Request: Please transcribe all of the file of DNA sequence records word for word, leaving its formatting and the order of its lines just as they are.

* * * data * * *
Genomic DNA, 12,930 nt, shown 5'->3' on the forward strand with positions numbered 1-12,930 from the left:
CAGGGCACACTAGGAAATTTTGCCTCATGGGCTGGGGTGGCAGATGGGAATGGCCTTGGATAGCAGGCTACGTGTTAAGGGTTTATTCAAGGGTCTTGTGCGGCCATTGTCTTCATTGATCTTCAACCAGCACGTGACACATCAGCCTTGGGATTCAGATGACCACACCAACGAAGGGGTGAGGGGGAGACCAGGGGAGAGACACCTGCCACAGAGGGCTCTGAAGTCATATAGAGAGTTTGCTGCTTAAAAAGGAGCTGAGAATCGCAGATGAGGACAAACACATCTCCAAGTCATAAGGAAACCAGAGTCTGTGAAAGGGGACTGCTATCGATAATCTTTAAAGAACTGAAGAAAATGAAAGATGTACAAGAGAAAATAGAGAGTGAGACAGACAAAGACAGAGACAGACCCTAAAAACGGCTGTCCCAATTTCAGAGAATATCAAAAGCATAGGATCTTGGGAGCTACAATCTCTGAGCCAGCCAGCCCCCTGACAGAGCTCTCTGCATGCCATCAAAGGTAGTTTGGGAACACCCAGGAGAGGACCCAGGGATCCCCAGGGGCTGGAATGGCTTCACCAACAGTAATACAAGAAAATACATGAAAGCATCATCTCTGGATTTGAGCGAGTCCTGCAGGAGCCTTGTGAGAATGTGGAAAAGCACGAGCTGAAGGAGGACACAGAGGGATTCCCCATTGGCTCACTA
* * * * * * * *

Genomic DNA, 12,930 nt, shown 5'->3' on the forward strand with positions numbered 1-12,930 from the left:
CAGGGCACACTAGGAAATTTTGCCTCATGGGCTGGGGTGGCAGATGGGAATGGCCTTGGATAGCAGGCTACGTGTTAAGGGTTTATTCAAGGGTCTTGTGCGGCCATTGTCTTCATTGATCTTCAACCAGCACGTGACACATCAGCCTTGGGATTCAGATGACCACACCAACGAAGGGGTGAGGGGGAGACCAGGGGAGAGACACCTGCCACAGAGGGCTCTGAAGTCATATAGAGAGTTTGCTGCTTAAAAAGGAGCTGAGAATCGCAGATGAGGACAAACACATCTCCAAGTCATAAGGAAACCAGAGTCTGTGAAAGGGGACTGCTATCGATAATCTTTAAAGAACTGAAGAAAATGAAAGATGTACAAGAGAAAATAGAGAGTGAGACAGACAAAGACAGAGACAGACCCTAAAAACGGCTGTCCCAATTTCAGAGAATATCAAAAGCATAGGATCTTGGGAGCTACAATCTCTGAGCCAGCCAGCCCCCTGACAGAGCTCTCTGCATGCCATCAAAGGTAGTTTGGGAACACCCAGGAGAGGACCCAGGGATCCCCAGGGGCTGGAATGGCTTCACCAACAGTAATACAAGAAAATACATGAAAGCATCATCTCTGGATTTGAGCGAGTCCTGCAGGAGCCTTGTGAGAATGTGGAAAAGCACGAGCTGAAGGAGGACACAGAGGGATTCCCCATTGGCTCACTA